Ontariomay offer financial compensation to encourage living donors to give up a kidney or part of a liver for transplant, the provincial health minister said Tuesday.

'When someone steps forward … you really don't want them worrying about financial issues at the same time.' —Frank Markel, Trillium Gift of Life Network

George Smitherman told reporters that the province wants to focus on increasing the number of live organ donors, as recommended by a report he received from an advisory panel last week.

He said the government may be able to do thatby recognizing the risks taken by donors and paying some of their expenses.

"Their livelihood could be placed at risk, and the health implications could be quite serious and the costs quite substantial as well," Smitherman said.

"I don't think that anyone's interested in the idea that we're going to place a value on a particular organ and create a marketplace around that.

"But I think that it is appropriate that we look at what is appropriate on the government's part to provide people with some resources."

Many potential donors discouraged by cost

More than 1,700 peoplein Ontario are waiting for organ transplants.

Yet fewer than 300 live donors gave up either part of a liver or a kidney in the provincein 2006, according toFrank Markel, the president and CEO of the Trillium Gift of Life Network.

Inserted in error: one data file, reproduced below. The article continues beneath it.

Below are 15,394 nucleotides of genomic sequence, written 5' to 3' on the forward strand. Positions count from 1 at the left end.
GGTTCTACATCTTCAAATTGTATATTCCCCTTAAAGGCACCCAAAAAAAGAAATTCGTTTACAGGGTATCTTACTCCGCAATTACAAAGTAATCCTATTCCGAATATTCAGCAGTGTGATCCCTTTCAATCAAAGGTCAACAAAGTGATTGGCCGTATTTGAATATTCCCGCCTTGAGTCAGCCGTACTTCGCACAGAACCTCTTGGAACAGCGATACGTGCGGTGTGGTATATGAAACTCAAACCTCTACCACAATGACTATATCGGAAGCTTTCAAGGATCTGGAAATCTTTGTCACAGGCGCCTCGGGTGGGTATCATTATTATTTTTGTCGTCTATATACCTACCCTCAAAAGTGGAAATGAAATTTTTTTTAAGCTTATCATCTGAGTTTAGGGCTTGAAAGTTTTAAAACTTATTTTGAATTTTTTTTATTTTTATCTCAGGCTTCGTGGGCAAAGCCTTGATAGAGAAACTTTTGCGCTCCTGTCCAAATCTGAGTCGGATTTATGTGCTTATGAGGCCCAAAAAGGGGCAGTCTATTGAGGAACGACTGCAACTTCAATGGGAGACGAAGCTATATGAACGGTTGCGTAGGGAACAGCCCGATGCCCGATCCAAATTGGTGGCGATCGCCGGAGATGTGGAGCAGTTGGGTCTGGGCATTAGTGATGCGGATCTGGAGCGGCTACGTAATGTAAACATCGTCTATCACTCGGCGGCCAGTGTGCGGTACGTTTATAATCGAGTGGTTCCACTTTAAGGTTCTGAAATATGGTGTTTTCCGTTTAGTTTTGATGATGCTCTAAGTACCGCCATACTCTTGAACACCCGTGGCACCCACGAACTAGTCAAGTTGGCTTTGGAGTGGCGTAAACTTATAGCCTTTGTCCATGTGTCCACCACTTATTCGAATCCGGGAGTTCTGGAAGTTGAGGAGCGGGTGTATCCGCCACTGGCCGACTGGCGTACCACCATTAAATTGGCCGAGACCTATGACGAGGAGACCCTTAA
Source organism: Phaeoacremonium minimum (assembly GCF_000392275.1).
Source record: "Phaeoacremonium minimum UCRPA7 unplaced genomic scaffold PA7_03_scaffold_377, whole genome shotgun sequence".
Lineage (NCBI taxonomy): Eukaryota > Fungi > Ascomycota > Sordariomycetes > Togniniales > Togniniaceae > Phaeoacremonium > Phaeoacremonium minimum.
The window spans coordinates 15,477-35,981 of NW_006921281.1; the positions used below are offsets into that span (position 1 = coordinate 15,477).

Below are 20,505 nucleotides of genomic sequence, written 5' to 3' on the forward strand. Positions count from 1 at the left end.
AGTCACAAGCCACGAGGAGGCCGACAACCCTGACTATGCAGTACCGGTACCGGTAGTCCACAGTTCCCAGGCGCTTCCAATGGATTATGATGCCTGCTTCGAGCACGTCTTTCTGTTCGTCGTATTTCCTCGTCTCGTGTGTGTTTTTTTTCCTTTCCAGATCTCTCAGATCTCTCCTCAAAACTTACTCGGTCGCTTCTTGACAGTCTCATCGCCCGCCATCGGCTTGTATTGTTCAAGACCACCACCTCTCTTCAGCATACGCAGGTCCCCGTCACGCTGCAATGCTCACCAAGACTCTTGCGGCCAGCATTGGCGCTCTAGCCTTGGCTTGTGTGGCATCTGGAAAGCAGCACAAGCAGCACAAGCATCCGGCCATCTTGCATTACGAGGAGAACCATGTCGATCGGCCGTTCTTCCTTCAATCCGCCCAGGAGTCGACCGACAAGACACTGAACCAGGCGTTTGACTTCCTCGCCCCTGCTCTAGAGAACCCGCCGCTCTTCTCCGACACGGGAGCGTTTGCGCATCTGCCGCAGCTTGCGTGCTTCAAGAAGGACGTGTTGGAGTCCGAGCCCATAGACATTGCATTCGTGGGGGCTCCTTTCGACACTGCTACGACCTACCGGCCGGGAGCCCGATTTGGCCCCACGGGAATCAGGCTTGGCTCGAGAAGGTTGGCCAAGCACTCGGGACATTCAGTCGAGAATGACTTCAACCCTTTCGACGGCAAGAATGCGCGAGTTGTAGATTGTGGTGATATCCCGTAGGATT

Markel, whose organization is Ontario's central organ and tissue donation agency,saidmany potential donors are discouraged by the cost.

"Even for those people who are prepared to donate, it's a considerable inconvenience and it's a concern," he said.

"When someone steps forward and is considerate enough to be a donor, you really don't want them worrying about financial issues at the same time."

B.C. project pays donors up to $5,500

Smitherman said the provinceislooking at a three-year live donor pilot project started in the summer of 2006inBritish Columbiaas a model for how to remove those types of barriers.

As part of its review, Ontario's organ transplant advisory panel studied the B.C. project, whichreimburses live donors up to $5,500 for accommodation, travel, meals, lost income and other costsof donating an organ.

Theadvisory panel was made up ofcitizens appointed by the government to figure out how to increase organ donations in the province.

Smitherman said he would soon release the panel's report.

With files from the Canadian Press